Much of the music we hear on the radio today is saturated with elicit drug use, casual sex, violence and other bad influences that are hurting our society. Every once in a while, however, there is a rare gem of a song that encourages you to rise above the coarser parts of human nature and be a better person. This blog features some of our favorite uplifting pop songs along with what they mean to us.

Feel free to leave your own interpretation as a comment!

Monday, January 10, 2011

The Most Important Thing About Love...

This poetic piece of advice does not come from a song, but I feel it was too good (and too rare) to pass up. Somehow, somewhere along our society developed the belief that love is a flitting, finicky butterfly that lands on the fortunate for but a moment, and then flies away again. We teach our children that every princess has a perfect prince out there somewhere that will swoop in someday to knock them off their feet and take away all of their troubles for the rest of their life. Our perception of love has made many of us remain as selfish, entitlement-demanding adolescents when it comes to relationships and intimacy.

Don't believe me? Observe the portrayal of love in most of our songs, books, and movies. We extremely disproportionately emphasize the infatuation stage, omit much of the adjustment and reconciliation stages, and pretty much completely fail to explain what keeps love going strong in relationships that thrive for decades. We idolize unstable, immature relationships focused solely on sexual attraction and emotional infatuation. Our real appreciation should go to those couples that take that initial emotional high (a drug-like euphoria that psychologists say lasts about only a year) and nurture it into the deep and abiding love that truly lasts a life time. Such a love not only sustains the couple in all their needs, but also the children that it creates.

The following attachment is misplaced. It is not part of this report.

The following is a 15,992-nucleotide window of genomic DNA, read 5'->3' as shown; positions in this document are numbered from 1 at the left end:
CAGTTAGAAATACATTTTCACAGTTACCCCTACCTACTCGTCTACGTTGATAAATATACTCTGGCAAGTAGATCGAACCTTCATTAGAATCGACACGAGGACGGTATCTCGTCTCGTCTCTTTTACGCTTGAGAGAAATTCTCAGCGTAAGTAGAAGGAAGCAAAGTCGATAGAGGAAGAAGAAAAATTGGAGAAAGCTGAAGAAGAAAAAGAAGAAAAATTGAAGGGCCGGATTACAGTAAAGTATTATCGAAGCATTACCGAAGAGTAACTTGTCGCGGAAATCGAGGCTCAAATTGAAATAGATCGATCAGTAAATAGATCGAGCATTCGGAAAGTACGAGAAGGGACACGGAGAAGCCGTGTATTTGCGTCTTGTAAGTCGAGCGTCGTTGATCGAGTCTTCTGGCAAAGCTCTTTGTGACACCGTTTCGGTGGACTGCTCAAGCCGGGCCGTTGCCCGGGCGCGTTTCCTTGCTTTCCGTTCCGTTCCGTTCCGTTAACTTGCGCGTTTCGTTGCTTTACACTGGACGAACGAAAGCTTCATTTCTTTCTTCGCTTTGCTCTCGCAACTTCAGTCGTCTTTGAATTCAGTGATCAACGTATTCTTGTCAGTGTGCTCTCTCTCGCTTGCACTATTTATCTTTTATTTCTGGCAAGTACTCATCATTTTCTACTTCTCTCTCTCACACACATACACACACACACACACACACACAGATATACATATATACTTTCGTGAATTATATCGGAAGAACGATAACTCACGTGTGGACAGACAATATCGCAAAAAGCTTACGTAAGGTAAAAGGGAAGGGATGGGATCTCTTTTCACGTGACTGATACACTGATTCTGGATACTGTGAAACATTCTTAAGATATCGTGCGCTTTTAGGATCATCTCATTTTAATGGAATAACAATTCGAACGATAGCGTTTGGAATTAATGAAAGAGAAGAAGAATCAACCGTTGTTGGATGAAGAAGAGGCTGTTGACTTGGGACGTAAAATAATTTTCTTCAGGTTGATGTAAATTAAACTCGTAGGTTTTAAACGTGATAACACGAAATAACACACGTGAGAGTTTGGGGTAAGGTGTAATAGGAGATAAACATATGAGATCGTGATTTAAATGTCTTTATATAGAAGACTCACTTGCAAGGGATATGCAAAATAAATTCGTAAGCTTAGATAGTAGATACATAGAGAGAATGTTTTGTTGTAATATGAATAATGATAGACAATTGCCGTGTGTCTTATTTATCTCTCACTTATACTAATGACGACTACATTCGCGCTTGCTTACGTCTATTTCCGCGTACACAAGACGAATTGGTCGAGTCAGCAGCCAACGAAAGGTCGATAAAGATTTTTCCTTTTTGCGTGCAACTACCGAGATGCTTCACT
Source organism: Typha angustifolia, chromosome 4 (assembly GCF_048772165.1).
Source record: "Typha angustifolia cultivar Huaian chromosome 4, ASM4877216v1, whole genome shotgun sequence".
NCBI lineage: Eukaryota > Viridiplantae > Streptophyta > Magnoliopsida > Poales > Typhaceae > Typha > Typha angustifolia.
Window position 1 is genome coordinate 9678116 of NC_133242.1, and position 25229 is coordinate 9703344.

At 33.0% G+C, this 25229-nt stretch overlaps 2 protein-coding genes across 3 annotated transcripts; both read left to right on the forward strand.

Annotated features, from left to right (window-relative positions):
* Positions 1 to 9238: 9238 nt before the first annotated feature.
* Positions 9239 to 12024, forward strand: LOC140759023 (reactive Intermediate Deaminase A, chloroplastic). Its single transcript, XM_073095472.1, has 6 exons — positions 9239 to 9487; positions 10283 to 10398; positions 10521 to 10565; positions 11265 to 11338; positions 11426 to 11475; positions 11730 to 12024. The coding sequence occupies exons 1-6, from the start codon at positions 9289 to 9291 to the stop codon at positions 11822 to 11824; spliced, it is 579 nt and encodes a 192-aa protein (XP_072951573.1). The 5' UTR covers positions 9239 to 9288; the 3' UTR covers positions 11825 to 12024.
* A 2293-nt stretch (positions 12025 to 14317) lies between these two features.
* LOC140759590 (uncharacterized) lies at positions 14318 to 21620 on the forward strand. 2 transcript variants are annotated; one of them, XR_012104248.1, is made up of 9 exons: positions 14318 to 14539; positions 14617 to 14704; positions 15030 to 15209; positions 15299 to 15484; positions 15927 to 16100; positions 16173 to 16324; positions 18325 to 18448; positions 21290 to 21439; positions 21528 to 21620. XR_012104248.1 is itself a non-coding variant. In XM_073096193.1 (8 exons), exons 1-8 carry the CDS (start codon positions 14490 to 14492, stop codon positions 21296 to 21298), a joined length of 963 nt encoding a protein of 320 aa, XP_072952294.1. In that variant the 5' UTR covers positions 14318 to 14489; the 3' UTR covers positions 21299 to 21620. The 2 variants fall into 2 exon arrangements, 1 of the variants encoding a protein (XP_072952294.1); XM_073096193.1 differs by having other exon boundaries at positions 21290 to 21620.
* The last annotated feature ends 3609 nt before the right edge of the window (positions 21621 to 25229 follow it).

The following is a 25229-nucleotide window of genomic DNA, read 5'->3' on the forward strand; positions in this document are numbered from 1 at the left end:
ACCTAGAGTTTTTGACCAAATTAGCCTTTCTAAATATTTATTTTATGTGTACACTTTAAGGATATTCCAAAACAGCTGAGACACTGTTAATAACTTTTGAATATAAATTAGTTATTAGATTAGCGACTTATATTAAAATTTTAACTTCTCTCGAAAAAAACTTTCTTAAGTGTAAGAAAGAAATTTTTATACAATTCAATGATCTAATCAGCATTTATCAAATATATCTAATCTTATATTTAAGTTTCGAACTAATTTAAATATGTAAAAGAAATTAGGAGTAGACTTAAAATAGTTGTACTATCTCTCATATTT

The New York Times recently displayed all that is wrong with our society's view of love as they praised a couple that met and "fell in love" at their children's school and left their respective spouses to marry each other in the pursuit of "love." (There was no mention of marital problems with their original spouses.)  Fortunately, most of the Times' readers are more wise then the reporting journalist: most of the article's comments lambasted the couple and the newspaper for their actions.  Leaving your spouse and kids for another woman or man just because they make your heart twitter again is the epitome of selfishness.  Approximately one-half of marriages today end in divorce, and those who don't get married have a much worse chance of remaining in a steady relationship.  What do you think this sharp increase in broken homes has done to us?  To our children?

More than ever, we need to learn what love really is, and what it takes to sustain and grow it.


  Chaos Theory


"The Most Important Thing About Love," from Chaos Theory


Ever heard of chaos theory, Ed? It's a science, tries to determine underlying patterns in chaotic systems like weather, ocean currents, blood flow sort of things. But it turns out that are few things more chaotic than the beat of a human heart. Its beating up, slowing down. Pretty face, flirty stares. It's always changing on what's happening to ourselves out there. It's an erratic S.O.B. But underneath all of that bump-da-bump mess, there is in fact a pattern, the truth, and it's love. The most important thing about love is that we choose to give it, and we choose to receive it. Making it the least random act in the entire universe. It transcends blood, it transcends betrayal and all the dirt and makes us human.  If you can figure that out, the Jake Lee's in the world got nothing on you.

1 comment:

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